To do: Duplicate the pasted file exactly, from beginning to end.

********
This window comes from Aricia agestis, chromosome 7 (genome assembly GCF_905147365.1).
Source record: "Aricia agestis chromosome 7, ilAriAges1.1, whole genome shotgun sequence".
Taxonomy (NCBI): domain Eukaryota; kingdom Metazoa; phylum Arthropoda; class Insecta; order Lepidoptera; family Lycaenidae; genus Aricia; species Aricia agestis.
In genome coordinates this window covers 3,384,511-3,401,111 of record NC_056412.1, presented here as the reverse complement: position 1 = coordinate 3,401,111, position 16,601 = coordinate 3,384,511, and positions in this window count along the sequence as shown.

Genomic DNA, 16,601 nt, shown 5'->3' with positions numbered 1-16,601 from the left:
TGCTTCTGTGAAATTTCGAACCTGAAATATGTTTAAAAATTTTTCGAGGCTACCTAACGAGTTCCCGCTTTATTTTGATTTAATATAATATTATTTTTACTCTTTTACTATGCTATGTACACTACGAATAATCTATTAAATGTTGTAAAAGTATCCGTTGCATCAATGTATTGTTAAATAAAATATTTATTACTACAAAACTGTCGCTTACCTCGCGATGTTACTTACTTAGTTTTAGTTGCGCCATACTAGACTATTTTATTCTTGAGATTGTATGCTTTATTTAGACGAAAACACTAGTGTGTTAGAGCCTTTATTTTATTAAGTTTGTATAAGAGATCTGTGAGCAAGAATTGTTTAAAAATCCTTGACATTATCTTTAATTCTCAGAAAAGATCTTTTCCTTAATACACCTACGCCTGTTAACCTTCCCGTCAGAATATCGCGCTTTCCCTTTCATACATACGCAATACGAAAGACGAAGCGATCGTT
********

This window comes from Aricia agestis, chromosome 7 (genome assembly GCF_905147365.1).
Source record: "Aricia agestis chromosome 7, ilAriAges1.1, whole genome shotgun sequence".
Taxonomy (NCBI): domain Eukaryota; kingdom Metazoa; phylum Arthropoda; class Insecta; order Lepidoptera; family Lycaenidae; genus Aricia; species Aricia agestis.
In genome coordinates this window covers 3,384,511-3,401,111 of record NC_056412.1, presented here as the reverse complement: position 1 = coordinate 3,401,111, position 16,601 = coordinate 3,384,511, and positions in this window count along the sequence as shown.

Genomic DNA, 16,601 nt, shown 5'->3' with positions numbered 1-16,601 from the left:
TGCTTCTGTGAAATTTCGAACCTGAAATATGTTTAAAAATTTTTCGAGGCTACCTAACGAGTTCCCGCTTTATTTTGATTTAATATAATATTATTTTTACTCTTTTACTATGCTATGTACACTACGAATAATCTATTAAATGTTGTAAAAGTATCCGTTGCATCAATGTATTGTTAAATAAAATATTTATTACTACAAAACTGTCGCTTACCTCGCGATGTTACTTACTTAGTTTTAGTTGCGCCATACTAGACTATTTTATTCTTGAGATTGTATGCTTTATTTAGACGAAAACACTAGTGTGTTAGAGCCTTTATTTTATTAAGTTTGTATAAGAGATCTGTGAGCAAGAATTGTTTAAAAATCCTTGACATTATCTTTAATTCTCAGAAAAGATCTTTTCCTTAATACACCTACGCCTGTTAACCTTCCCGTCAGAATATCGCGCTTTCCCTTTCATACATACGCAATACGAAAGACGAAGCGATCGTT